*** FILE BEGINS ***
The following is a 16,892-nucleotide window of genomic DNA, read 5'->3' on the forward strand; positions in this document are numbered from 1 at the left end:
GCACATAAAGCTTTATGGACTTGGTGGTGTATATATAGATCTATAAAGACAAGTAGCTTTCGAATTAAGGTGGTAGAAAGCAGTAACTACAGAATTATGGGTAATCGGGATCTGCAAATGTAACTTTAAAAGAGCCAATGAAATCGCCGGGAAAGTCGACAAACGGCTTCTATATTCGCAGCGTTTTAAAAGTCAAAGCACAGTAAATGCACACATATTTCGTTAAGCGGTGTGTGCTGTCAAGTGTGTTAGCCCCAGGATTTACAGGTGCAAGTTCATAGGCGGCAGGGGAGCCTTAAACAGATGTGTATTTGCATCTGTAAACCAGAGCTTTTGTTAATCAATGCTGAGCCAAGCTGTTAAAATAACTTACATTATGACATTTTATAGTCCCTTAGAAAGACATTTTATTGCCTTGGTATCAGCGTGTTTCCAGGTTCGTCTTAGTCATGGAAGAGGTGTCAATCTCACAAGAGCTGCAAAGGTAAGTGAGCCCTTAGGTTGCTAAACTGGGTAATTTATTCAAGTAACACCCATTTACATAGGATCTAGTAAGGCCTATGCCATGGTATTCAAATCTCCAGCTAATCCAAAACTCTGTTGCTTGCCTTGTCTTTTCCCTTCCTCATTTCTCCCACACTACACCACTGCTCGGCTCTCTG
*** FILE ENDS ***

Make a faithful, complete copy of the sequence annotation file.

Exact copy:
The following is a 16,892-nucleotide window of genomic DNA, read 5'->3' on the forward strand; positions in this document are numbered from 1 at the left end:
GCACATAAAGCTTTATGGACTTGGTGGTGTATATATAGATCTATAAAGACAAGTAGCTTTCGAATTAAGGTGGTAGAAAGCAGTAACTACAGAATTATGGGTAATCGGGATCTGCAAATGTAACTTTAAAAGAGCCAATGAAATCGCCGGGAAAGTCGACAAACGGCTTCTATATTCGCAGCGTTTTAAAAGTCAAAGCACAGTAAATGCACACATATTTCGTTAAGCGGTGTGTGCTGTCAAGTGTGTTAGCCCCAGGATTTACAGGTGCAAGTTCATAGGCGGCAGGGGAGCCTTAAACAGATGTGTATTTGCATCTGTAAACCAGAGCTTTTGTTAATCAATGCTGAGCCAAGCTGTTAAAATAACTTACATTATGACATTTTATAGTCCCTTAGAAAGACATTTTATTGCCTTGGTATCAGCGTGTTTCCAGGTTCGTCTTAGTCATGGAAGAGGTGTCAATCTCACAAGAGCTGCAAAGGTAAGTGAGCCCTTAGGTTGCTAAACTGGGTAATTTATTCAAGTAACACCCATTTACATAGGATCTAGTAAGGCCTATGCCATGGTATTCAAATCTCCAGCTAATCCAAAACTCTGTTGCTTGCCTTGTCTTTTCCCTTCCTCATTTCTCCCACACTACACCACTGCTCGGCTCTCTG